[swift-evolution] Proposal: CollectionType.cycle property for an infinite sequence
devteam.codafi at gmail.com
Tue Dec 29 22:58:50 CST 2015
I think we have to make some things clear. Unfortunately, I used the word stream when I meant cycle, they are very different things from an implementer's perspective. A stream is a generalized version of a cycle, where the latter admits infinite sequences of any kind or mix of data (say, the Fibonacci example here), the latter admits only infinite representations based on an initial finite input. This makes many divergent cases in the former perfectly valid in the latter through proper manipulation of an underlying finite sequence. If you want to see what a Cycle looks like, Rust has std::iter::Cycle. Swiftz, on the other hand, shows what a proper stream would look like (and having written the thing, I do not wish to see support for it in the Swift Standard Library).
2015/12/29 18:39、Craig Cruden <ccruden at novafore.com> のメッセージ:
> I have never tried to implement a “stream” in Swift, so I am not sure if there is an easy way to do it…. but I don’t see a collection of type stream as I have in Scala.
>>> On 2015-12-30, at 7:39:54, Dave Abrahams <dabrahams at apple.com> wrote:
>>>> On Dec 29, 2015, at 4:29 PM, Craig Cruden <ccruden at novafore.com> wrote:
>>>> Could you define what you mean by “stream support?” Whatever it is, I doubt simply adding an infinitely-repeating sequence type is enough to get you there.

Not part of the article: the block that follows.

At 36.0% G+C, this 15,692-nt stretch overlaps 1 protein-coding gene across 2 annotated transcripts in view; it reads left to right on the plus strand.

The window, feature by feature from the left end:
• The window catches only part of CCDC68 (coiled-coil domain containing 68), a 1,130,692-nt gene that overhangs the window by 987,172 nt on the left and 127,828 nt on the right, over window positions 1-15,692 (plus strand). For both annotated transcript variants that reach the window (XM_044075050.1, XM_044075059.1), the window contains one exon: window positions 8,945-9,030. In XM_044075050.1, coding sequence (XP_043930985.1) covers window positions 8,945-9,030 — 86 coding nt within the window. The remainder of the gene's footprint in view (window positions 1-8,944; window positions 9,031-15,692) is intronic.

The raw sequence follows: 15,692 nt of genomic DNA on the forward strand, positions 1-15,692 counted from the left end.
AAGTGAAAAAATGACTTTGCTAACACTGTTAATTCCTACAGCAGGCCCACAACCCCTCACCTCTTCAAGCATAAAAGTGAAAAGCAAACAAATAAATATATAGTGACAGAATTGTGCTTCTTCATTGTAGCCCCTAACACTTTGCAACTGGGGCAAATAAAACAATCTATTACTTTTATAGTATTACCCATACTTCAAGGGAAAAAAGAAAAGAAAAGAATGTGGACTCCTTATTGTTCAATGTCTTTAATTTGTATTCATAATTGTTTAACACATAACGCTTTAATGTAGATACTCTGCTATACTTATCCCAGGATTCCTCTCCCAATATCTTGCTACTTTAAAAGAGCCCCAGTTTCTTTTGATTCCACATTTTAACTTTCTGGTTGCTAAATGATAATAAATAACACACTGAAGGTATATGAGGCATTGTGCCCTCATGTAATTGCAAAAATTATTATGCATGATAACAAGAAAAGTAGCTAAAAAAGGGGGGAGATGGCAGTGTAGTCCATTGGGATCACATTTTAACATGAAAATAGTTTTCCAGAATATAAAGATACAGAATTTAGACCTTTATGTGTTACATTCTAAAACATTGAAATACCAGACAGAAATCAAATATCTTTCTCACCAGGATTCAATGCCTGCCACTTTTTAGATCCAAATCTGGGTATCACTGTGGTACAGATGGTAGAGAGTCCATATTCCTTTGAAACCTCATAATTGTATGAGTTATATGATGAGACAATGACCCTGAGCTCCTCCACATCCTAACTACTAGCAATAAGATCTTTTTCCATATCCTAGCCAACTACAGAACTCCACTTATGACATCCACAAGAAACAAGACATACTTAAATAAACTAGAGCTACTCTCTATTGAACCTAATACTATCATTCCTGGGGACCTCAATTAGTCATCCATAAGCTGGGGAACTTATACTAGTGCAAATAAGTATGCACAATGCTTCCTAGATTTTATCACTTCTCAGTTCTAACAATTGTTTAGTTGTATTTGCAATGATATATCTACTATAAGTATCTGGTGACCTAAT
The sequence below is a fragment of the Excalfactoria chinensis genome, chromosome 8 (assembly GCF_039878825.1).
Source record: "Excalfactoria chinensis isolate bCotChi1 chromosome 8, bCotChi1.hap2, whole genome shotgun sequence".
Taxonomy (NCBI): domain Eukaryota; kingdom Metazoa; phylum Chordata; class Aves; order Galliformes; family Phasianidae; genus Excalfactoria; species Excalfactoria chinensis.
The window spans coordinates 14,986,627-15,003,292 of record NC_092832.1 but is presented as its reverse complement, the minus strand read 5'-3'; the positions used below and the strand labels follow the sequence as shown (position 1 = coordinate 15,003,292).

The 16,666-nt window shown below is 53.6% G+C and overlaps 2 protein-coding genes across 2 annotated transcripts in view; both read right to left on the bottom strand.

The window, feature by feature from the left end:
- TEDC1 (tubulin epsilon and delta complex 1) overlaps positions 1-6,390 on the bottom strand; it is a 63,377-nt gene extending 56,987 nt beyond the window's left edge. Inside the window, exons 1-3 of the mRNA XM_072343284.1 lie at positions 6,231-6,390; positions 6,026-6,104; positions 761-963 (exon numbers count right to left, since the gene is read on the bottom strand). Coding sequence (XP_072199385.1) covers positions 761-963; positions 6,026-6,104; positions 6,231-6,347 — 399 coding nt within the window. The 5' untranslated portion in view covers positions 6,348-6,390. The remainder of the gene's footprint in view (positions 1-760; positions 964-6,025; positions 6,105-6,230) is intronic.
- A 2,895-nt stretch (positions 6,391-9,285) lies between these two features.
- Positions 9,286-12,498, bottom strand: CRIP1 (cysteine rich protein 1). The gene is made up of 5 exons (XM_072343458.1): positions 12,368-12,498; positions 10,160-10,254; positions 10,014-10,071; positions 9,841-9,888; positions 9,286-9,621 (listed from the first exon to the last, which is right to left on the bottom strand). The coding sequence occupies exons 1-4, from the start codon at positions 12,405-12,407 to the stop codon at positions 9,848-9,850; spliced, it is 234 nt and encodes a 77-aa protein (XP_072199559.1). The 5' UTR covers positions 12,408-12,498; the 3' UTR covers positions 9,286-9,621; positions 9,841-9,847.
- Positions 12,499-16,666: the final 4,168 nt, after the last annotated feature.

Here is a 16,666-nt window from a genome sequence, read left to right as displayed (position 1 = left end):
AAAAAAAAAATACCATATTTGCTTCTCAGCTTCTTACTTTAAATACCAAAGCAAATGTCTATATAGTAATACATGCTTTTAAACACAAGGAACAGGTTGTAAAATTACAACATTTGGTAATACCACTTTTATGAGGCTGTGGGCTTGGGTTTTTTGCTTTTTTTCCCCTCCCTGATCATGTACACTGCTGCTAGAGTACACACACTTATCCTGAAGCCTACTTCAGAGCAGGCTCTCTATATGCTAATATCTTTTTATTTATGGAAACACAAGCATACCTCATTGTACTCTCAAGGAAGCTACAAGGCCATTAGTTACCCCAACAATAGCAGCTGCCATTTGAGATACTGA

>>> I can guess ― but it is only a guess.
>>> A function defines an infinite “set” of values (like the digits of pi). A stream is just a special type of traversable (lazy) which does not evaluate until asked for the next in a sequence of the set. A function defined in a stream will thus only continue calculating next digits when asked for them. Similarly you could have a collection (head/tail) and you ask for the head and you get it, but the rest (tail) is just the tail as a whole and none of the values in it are really defined until you traverse down to the next head of the rest of the tail. Once it is evaluated it is stored in memory for future evaluations. If you were to fully evaluate the function it would never finish, and if it were to finish ― you would probably run out of memory.
>> Yes, I understand the usual concept of a “stream," but it doesn’t help me understand what stream *support* entails.
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